which includes Missouri, Iowa, Arkansas, Louisiana, Nebraska, Oklahoma, and Kansas.

Currently our national headquarters is in New York City. We are about to open a Washington office and begin full scale programing. Although we are still only midway through our initial membership campaign, we already have several hundred members and conservatively I anticipate we will have a membership exceeding 1,000 by the end of the year.

At this point I want to put in a plug for one of our initial programs a national convention of minority truckers scheduled this November in Atlanta, Ga. It will be the first meeting of its kind, and we are particularly proud to be sponsoring it.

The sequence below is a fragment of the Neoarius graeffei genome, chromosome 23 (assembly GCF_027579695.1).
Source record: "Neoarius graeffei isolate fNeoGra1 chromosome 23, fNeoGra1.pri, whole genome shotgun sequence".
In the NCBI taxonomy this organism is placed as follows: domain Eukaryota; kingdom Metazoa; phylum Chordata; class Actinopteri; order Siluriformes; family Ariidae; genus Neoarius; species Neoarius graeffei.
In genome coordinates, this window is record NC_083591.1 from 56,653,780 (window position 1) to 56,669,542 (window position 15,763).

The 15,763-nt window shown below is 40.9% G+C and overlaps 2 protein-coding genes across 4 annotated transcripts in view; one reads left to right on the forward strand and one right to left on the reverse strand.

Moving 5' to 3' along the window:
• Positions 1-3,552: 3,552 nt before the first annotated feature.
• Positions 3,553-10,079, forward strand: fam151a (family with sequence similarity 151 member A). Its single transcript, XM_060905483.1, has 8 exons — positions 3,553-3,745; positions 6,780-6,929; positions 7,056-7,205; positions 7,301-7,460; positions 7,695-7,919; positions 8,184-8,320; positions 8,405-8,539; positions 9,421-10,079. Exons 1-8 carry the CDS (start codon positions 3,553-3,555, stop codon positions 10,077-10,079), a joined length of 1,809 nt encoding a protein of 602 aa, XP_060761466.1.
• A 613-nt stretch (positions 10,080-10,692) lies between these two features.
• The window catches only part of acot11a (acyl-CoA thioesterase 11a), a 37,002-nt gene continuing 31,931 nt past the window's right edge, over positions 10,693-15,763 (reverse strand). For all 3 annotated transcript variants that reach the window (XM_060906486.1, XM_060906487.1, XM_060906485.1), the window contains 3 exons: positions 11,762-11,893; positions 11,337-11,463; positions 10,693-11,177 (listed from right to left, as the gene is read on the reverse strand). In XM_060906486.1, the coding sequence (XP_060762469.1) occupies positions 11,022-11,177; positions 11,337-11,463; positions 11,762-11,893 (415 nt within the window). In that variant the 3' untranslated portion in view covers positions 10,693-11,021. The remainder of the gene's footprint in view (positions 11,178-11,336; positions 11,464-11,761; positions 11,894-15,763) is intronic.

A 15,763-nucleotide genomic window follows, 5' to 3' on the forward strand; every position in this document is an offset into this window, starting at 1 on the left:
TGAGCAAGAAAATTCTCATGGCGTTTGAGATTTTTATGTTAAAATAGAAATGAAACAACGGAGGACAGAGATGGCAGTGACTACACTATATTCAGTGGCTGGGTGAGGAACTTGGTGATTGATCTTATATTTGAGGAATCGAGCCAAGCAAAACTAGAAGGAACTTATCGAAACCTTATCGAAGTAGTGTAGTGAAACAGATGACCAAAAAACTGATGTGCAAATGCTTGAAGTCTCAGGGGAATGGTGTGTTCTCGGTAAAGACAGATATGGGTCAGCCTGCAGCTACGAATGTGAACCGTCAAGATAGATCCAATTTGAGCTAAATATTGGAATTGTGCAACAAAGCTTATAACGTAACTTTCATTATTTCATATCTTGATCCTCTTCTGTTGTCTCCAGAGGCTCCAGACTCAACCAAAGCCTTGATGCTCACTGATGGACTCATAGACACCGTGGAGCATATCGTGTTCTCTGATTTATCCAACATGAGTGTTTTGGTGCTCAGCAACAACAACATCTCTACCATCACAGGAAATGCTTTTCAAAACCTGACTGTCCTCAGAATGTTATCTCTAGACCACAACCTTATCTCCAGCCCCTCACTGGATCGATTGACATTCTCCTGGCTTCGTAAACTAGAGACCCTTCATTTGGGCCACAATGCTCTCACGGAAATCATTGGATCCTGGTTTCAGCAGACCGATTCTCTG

An exhibit to my testimony describes in detail the aims and programs of Minority Trucking-Transportation Development Corp. In brief, the organization is dedicated to the economic interest of all minority truckers throughout the Nation; we plan education, counseling, legal assistance, and other economic service programs.

This subcommittee already has heard a great deal of testimony concerning the problems of independent owner operators, and although I could recite examples experienced by members of our association, much of this ground has already been covered.

I would emphasize, however, that the problems and abuses of which you have been told are as common to minority owner operators as to any others. They are real problems, for which I hope solutions can be found.

However, I want to focus my remarks on the matter of obtaining ICC carrier authority. And I want to submit, as exhibit 2 to my statement, a discussion by Leamon McCoy, president of our organization, dealing in detail with additional problems confronting the minority carrier, economic as well as regulatory.